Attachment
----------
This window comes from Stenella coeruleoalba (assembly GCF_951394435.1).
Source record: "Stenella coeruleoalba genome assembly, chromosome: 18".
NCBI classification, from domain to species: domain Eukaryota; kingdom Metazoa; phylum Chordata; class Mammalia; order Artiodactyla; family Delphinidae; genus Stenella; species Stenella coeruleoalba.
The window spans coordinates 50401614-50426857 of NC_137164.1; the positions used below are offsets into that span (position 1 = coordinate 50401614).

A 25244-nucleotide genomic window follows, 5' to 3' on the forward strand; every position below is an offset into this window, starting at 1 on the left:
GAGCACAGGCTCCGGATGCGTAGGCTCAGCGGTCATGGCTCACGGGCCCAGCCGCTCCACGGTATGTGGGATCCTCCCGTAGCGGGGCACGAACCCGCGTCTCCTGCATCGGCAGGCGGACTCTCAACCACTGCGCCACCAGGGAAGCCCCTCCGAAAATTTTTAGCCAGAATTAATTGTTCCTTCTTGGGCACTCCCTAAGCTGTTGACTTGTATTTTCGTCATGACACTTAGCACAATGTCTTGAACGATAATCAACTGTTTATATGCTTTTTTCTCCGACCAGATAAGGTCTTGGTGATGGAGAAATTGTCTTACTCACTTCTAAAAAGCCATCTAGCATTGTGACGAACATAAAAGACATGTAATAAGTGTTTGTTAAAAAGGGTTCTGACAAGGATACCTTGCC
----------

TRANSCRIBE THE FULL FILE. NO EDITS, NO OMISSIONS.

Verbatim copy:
This window comes from Stenella coeruleoalba (assembly GCF_951394435.1).
Source record: "Stenella coeruleoalba genome assembly, chromosome: 18".
NCBI classification, from domain to species: domain Eukaryota; kingdom Metazoa; phylum Chordata; class Mammalia; order Artiodactyla; family Delphinidae; genus Stenella; species Stenella coeruleoalba.
The window spans coordinates 50401614-50426857 of NC_137164.1; the positions used below are offsets into that span (position 1 = coordinate 50401614).

A 25244-nucleotide genomic window follows, 5' to 3' on the forward strand; every position below is an offset into this window, starting at 1 on the left:
GAGCACAGGCTCCGGATGCGTAGGCTCAGCGGTCATGGCTCACGGGCCCAGCCGCTCCACGGTATGTGGGATCCTCCCGTAGCGGGGCACGAACCCGCGTCTCCTGCATCGGCAGGCGGACTCTCAACCACTGCGCCACCAGGGAAGCCCCTCCGAAAATTTTTAGCCAGAATTAATTGTTCCTTCTTGGGCACTCCCTAAGCTGTTGACTTGTATTTTCGTCATGACACTTAGCACAATGTCTTGAACGATAATCAACTGTTTATATGCTTTTTTCTCCGACCAGATAAGGTCTTGGTGATGGAGAAATTGTCTTACTCACTTCTAAAAAGCCATCTAGCATTGTGACGAACATAAAAGACATGTAATAAGTGTTTGTTAAAAAGGGTTCTGACAAGGATACCTTGCC